Within the magnificent grounds, there are buildings that give the cemetery park a tranquil atmosphere, and there are quiet trees that seem to give peace to the departed while also helping to make visitors feel relaxed.

    Bolan lies beneath this rose bush. It was a little out of season, so the roses weren't in full bloom.

    After spending over an hour at Bolan's grave and walking about the cemetery, I headed for Soho.
    As I wrote on the T.Rex mailing list the other day, I was hoping to find a certain shop that sold Bolan t-shirts. I wandered about the outskirts of Soho but didn't run into it. Giving up, I decided to have a late lunch in Chinatown. It was affordable and tasty, and I felt that I had gotten quite a good deal. It was much better than McDonald's food and more filling, and on top of all that it was cheap, so I decided to eat in Chinatown from now on. Oh, but wait! I won't be here for much longer!

    Following lunch in Chinatown, I went for a walk about the area. I decided that I should also try to buy some souvenirs, and while looking for something good I happened upon a shoe shop. I can't remember the name of the street for the life of me, but the prices at this shop were more than 50% lower than those of other shops, and much much lower than those in Japan. Telling myself that the shoes I had brought with me were starting to get a little shabby from all the days of walking, I made an impulse buy.

    After making my purchase, I went to HMV and Virgin Megastore but there were no good Bolan related items or CDs. It seems that there's better CD selection in Japan than England.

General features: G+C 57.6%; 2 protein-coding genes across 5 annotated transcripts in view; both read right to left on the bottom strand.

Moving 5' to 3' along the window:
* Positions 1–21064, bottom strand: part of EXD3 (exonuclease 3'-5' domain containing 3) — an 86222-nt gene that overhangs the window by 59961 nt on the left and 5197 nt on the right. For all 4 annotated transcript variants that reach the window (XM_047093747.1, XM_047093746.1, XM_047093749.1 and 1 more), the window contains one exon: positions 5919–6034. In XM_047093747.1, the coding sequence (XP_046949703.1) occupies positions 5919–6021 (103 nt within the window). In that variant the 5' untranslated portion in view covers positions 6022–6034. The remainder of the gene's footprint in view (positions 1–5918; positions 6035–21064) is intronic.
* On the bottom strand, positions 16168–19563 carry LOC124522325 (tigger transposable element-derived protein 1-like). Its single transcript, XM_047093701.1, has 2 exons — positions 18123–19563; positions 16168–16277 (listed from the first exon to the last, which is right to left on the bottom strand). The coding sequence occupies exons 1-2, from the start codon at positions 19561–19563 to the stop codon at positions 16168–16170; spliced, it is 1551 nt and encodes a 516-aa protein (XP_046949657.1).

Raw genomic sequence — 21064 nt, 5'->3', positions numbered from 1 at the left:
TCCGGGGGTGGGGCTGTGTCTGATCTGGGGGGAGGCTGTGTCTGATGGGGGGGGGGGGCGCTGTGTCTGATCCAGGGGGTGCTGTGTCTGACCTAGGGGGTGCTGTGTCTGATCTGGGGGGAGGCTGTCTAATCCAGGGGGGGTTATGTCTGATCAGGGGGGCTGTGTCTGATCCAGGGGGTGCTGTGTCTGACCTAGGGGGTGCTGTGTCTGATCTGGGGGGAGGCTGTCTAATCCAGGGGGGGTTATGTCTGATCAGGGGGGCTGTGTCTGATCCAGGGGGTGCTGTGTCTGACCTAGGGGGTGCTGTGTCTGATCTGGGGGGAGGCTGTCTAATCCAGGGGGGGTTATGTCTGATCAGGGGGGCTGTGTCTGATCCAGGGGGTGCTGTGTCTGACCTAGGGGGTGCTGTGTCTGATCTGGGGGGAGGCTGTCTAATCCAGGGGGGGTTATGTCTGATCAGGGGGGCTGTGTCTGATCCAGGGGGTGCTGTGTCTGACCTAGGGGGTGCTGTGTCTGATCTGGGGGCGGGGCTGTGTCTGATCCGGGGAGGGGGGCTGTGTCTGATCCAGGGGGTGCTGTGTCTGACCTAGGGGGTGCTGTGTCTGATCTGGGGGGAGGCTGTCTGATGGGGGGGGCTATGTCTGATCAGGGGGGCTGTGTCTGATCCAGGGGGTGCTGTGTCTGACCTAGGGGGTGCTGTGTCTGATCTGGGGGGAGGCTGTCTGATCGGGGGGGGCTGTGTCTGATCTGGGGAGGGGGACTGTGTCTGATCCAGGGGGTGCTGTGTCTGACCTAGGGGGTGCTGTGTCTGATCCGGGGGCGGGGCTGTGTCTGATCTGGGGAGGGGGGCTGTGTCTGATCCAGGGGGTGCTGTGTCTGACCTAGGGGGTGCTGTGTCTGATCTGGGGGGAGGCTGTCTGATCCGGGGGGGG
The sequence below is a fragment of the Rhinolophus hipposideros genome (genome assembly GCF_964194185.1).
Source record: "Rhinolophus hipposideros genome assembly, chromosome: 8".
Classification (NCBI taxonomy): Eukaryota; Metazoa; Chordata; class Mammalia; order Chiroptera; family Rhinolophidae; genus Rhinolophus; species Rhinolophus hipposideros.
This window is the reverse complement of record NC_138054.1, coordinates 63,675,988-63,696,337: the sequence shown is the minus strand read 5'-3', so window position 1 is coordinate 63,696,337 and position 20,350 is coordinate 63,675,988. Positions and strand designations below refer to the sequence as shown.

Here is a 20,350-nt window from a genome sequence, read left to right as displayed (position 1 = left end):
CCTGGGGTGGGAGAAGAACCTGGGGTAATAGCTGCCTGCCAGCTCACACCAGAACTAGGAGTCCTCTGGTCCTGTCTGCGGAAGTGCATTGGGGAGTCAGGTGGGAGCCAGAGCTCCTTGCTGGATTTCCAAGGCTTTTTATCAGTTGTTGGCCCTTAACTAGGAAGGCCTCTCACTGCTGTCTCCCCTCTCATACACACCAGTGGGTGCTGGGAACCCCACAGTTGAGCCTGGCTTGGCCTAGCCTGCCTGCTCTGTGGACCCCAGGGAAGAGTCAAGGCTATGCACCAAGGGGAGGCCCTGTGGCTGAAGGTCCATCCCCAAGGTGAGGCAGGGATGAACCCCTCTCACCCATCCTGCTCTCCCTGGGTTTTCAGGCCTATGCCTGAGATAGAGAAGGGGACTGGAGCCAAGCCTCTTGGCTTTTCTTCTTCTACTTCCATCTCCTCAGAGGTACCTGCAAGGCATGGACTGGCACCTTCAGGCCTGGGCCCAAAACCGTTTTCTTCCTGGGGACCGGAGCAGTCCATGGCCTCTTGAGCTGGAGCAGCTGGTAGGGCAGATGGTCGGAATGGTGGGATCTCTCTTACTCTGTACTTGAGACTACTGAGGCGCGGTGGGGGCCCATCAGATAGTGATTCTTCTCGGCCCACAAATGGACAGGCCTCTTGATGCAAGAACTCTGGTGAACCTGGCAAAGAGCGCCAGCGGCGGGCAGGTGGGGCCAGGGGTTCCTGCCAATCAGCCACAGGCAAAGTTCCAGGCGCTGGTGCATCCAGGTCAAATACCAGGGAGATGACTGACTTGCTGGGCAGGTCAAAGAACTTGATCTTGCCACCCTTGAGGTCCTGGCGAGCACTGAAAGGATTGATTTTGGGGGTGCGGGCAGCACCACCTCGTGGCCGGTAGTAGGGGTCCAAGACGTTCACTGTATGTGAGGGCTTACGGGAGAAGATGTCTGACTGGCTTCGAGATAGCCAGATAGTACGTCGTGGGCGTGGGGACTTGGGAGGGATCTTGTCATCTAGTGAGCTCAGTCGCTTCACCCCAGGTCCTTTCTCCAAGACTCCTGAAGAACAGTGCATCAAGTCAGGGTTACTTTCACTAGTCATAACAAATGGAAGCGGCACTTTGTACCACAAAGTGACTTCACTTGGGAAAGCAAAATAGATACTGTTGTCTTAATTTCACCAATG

Regarding clothing, prices were undoubtedly lower in England, except at places like the high fashion brand stores on Old Bond Street, which were incredibly expensive. There were also Cadillacs and Rolls Royces lined up bumper to bumper in front of these stores, and all the customers looked like famous stars or members of royalty. Just what you'd expect to see in Britain!

    Soon the characteristic London evening set in, and by chance I happened to pass thorough the Green Park tube station. Although this was close to Hyde Park, which would have been the perfect place for a walk, I was hungry and would also have to get up early the next morning, so I quickly returned to the hotel. It was the middle of the evening rush hour, and the tube was very crowded.

    At first, the Underground had been unpleasantly troublesome and difficult to understand, but by the fourth day I was getting accustomed to everything, and the tube was starting to become as familiar to me as the Tokyo subways are.

    When I got back to the hotel, looking in the change pocket of my wallet I noticed some 100 yen and 10 yen coins. I'd seen nothing but English coins for the past four days, so I'd forgotten all about Japanese coins. (No joke!).

    England is certainly a great country, but for a bloke from Japan like me, as expected, Japan will always be best.

    That being said, the view from train windows in England is far more beautiful than that in Japan, and once you've accustomed yourself to the transportation system, England is certainly more convenient. If you can just get used to the bus and the train, you really can go anywhere quite freely.

    In addition, wherever you go in England, the streets are about a hundred times brighter than those in Omotesando, and everything is beautiful and there are wonderful cafes. The people walking on the sidewalks are plain but fashionable. There is unique atmosphere of simplicity and fashion blended together, and the colour of perfume.

    Well, it's time to go to sleep now. Tomorrow I've got to get up before 6. I plan to write my next report on October 3rd.